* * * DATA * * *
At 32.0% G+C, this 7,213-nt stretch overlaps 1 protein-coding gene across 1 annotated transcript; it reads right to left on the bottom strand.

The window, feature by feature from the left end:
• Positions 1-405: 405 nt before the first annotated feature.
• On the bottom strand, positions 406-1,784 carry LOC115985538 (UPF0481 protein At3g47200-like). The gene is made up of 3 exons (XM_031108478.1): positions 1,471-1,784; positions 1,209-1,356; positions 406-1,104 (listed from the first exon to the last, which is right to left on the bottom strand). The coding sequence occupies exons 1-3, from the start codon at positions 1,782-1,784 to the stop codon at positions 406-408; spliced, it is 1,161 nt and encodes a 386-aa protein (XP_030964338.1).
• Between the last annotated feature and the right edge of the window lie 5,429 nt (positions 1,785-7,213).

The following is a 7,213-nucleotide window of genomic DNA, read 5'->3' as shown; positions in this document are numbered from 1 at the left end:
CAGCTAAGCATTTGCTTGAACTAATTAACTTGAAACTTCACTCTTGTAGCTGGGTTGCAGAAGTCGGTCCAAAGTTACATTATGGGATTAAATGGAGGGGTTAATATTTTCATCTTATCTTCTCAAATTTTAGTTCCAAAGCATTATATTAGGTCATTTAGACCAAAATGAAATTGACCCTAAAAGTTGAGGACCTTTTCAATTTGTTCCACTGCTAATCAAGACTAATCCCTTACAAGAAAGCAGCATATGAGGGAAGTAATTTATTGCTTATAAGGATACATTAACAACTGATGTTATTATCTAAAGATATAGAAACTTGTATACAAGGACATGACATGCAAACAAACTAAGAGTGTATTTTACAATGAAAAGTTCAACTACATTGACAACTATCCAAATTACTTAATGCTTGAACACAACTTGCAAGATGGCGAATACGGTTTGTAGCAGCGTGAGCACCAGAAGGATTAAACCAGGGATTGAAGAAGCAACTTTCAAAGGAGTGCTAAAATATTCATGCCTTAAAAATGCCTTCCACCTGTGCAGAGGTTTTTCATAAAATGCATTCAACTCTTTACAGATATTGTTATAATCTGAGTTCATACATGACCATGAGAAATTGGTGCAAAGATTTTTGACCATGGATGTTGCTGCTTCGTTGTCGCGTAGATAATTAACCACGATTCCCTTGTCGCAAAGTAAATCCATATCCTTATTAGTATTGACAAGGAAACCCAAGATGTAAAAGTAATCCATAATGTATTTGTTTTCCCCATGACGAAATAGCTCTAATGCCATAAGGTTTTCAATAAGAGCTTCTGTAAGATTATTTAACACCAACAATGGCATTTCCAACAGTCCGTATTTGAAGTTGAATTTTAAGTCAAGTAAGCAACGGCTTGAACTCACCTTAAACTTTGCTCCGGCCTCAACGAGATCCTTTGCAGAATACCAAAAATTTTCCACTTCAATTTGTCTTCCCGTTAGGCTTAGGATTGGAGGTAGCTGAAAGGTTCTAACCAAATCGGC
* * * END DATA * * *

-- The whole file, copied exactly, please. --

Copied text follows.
At 32.0% G+C, this 7,213-nt stretch overlaps 1 protein-coding gene across 1 annotated transcript; it reads right to left on the bottom strand.

The window, feature by feature from the left end:
• Positions 1-405: 405 nt before the first annotated feature.
• On the bottom strand, positions 406-1,784 carry LOC115985538 (UPF0481 protein At3g47200-like). The gene is made up of 3 exons (XM_031108478.1): positions 1,471-1,784; positions 1,209-1,356; positions 406-1,104 (listed from the first exon to the last, which is right to left on the bottom strand). The coding sequence occupies exons 1-3, from the start codon at positions 1,782-1,784 to the stop codon at positions 406-408; spliced, it is 1,161 nt and encodes a 386-aa protein (XP_030964338.1).
• Between the last annotated feature and the right edge of the window lie 5,429 nt (positions 1,785-7,213).

The following is a 7,213-nucleotide window of genomic DNA, read 5'->3' as shown; positions in this document are numbered from 1 at the left end:
CAGCTAAGCATTTGCTTGAACTAATTAACTTGAAACTTCACTCTTGTAGCTGGGTTGCAGAAGTCGGTCCAAAGTTACATTATGGGATTAAATGGAGGGGTTAATATTTTCATCTTATCTTCTCAAATTTTAGTTCCAAAGCATTATATTAGGTCATTTAGACCAAAATGAAATTGACCCTAAAAGTTGAGGACCTTTTCAATTTGTTCCACTGCTAATCAAGACTAATCCCTTACAAGAAAGCAGCATATGAGGGAAGTAATTTATTGCTTATAAGGATACATTAACAACTGATGTTATTATCTAAAGATATAGAAACTTGTATACAAGGACATGACATGCAAACAAACTAAGAGTGTATTTTACAATGAAAAGTTCAACTACATTGACAACTATCCAAATTACTTAATGCTTGAACACAACTTGCAAGATGGCGAATACGGTTTGTAGCAGCGTGAGCACCAGAAGGATTAAACCAGGGATTGAAGAAGCAACTTTCAAAGGAGTGCTAAAATATTCATGCCTTAAAAATGCCTTCCACCTGTGCAGAGGTTTTTCATAAAATGCATTCAACTCTTTACAGATATTGTTATAATCTGAGTTCATACATGACCATGAGAAATTGGTGCAAAGATTTTTGACCATGGATGTTGCTGCTTCGTTGTCGCGTAGATAATTAACCACGATTCCCTTGTCGCAAAGTAAATCCATATCCTTATTAGTATTGACAAGGAAACCCAAGATGTAAAAGTAATCCATAATGTATTTGTTTTCCCCATGACGAAATAGCTCTAATGCCATAAGGTTTTCAATAAGAGCTTCTGTAAGATTATTTAACACCAACAATGGCATTTCCAACAGTCCGTATTTGAAGTTGAATTTTAAGTCAAGTAAGCAACGGCTTGAACTCACCTTAAACTTTGCTCCGGCCTCAACGAGATCCTTTGCAGAATACCAAAAATTTTCCACTTCAATTTGTCTTCCCGTTAGGCTTAGGATTGGAGGTAGCTGAAAGGTTCTAACCAAATCGGC